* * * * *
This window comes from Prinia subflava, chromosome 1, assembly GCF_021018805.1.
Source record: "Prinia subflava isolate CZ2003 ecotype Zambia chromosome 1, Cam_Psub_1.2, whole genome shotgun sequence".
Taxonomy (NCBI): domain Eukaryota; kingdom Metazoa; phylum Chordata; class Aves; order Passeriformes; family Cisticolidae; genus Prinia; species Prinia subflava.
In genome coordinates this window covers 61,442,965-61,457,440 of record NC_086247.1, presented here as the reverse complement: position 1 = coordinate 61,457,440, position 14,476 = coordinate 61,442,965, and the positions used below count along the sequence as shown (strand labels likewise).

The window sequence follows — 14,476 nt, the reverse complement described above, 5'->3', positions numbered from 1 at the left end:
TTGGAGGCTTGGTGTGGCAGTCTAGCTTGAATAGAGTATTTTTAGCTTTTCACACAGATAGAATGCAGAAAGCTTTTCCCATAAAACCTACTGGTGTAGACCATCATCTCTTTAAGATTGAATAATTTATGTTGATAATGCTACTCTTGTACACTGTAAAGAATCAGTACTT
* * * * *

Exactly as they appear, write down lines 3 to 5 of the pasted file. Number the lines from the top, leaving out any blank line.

Taxonomy (NCBI): domain Eukaryota; kingdom Metazoa; phylum Chordata; class Aves; order Passeriformes; family Cisticolidae; genus Prinia; species Prinia subflava.
In genome coordinates this window covers 61,442,965-61,457,440 of record NC_086247.1, presented here as the reverse complement: position 1 = coordinate 61,457,440, position 14,476 = coordinate 61,442,965, and the positions used below count along the sequence as shown (strand labels likewise).

The window sequence follows — 14,476 nt, the reverse complement described above, 5'->3', positions numbered from 1 at the left end: